BMG [Release date 08.09.17]
‘Hippopotamus’ is a triumph of pop’s true potential over the usual clichéd familiar fare.
It’s a cross genre album bursting with creativity, humour and stylistic diversity. The lyrical word plays, eclectic themes and nuanced melodies are shaped by Russell Mael’s edgy falsetto and brother Ron’s stuttering rhythms, which gives the band its unique artistic style.
The broad based lyrics range from the perceptive and sometimes sophisticated, to the polar opposite of naive and surreal. You might expect nothing less from a band that has over the course of 45 years, grown from its early glam rock success to embrace new wave, disco, chamber pop, lounge, spoken word pieces and operetta.
Keyboard player Ron Mael approaches composition as if dropping pieces into a musical jigsaw. He explores all manner of insistent rhythms and musical motifs with an innate feel for uplifting melodies and tension resolving hooks.
‘Hippopotamus’ can equally be filed under rock (or pop) art, from the conceptual album cover – sans band name or album title – through to an eclecticism that takes in a bewildering array of diverse subject matter.
And while ‘Hippopotamus’ doesn’t quite have a coherent linear core, everything hangs together both lyrically and sonically as part of the bigger whole.
‘Hippopotamus’ is a subtly balanced set that bravely starts with the subject of memory loss on a spoken word piece called ‘Probably Nothing’.
If music makes its biggest impact when uncovering universal truths, then Sparks really hit base with the Saga generation.
They surreally evoke a Victorian past on ‘Missionary Position’, a bouncy song with an infectious chorus about traditional sexual mores. But as with all things Sparks, for every apparent statement there’s a contrary position. ‘Missionary Position’ for example, is apparently counterbalanced by ‘I Wish You Were Fun’, on which Russell delivers the almost pleading line: “Dream of just letting off some steam.”
They hit their stride on the beautiful melody and Parisian grandeur of ‘Edith Piaf (Said It Better Than Me)’, with one of Russell’s best ever vocals.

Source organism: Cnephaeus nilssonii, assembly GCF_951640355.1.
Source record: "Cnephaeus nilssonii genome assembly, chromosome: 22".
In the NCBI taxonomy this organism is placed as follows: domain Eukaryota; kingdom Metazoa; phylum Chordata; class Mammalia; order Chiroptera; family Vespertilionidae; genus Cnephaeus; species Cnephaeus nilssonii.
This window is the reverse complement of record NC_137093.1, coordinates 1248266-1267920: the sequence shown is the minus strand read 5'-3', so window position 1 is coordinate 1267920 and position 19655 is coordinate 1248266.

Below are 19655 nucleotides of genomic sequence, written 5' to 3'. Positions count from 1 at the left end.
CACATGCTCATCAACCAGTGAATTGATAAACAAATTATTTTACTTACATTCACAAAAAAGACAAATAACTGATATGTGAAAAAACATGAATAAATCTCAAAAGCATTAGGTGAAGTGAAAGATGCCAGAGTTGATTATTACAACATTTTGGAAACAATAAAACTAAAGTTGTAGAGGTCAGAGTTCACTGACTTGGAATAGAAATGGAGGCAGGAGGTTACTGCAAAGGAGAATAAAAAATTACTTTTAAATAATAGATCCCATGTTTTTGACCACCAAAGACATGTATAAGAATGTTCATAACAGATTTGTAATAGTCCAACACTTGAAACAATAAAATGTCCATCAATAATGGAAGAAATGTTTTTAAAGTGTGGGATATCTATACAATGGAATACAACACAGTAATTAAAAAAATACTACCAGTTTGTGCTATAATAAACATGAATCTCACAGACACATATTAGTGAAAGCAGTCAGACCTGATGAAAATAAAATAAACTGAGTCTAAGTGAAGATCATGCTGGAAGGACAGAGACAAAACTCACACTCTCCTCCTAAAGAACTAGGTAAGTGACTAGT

And they complete a mini triumvirate with ‘Scandinavian Design’, on a spatial arrangement that beautifully evokes the line and symmetry of the modern furniture subject matter: “Time and space intertwined, Elegance, simple design, Scandinavian Design.”
If their use of synths is sometimes annoying and occasionally dulls their sonic impact, Russell’s subtle layered vocals allied with a raft of contemporary beats provides a counter uplifting quality.
The title track is an exemplar of their later career dalliance with vocal repetition. The song might be a metaphor about LA and is full of artistic, literature and cultural references that conjures up filmic imagery.
With 15 tracks and a total running time of well over 50 minutes, ‘Hippopotamus’ is bigger than an old school vinyl album, meaning that tracks such as ‘A Little Bit Like Fun’ and the lyrically clever ‘The Amazing Mr. Repeat’ fail to make the impact of what’s gone before.
But there’s an inherent pull to the music and thoughtfully juxtaposed tracks such the stop-start and complex/simple vocal dichotomy of ‘Bummer’ and the playful ‘I Wish You Were Fun’ gives the album it’s essential flow.
They finish with the darkly humorous, harpischord led ‘Life With The Macbeths’, which features opera singer Rebecca Sjöwall who hits an incredible note on the outro.
‘Hippopotomas’ is Sparks’s most complete work. It continues their apparent quest to tear up the rock manual and take their brand of music to new exciting places. Long may they strive to do so. ****½
Review by Pete Feenstra
Pete Feenstra presents his Rock & Blues Show on Get Ready to ROCK! Radio every Tuesday at 19:00 GMT, and “The Pete Feenstra Feature” on Sundays at 20:00
Gig review (September 2017)
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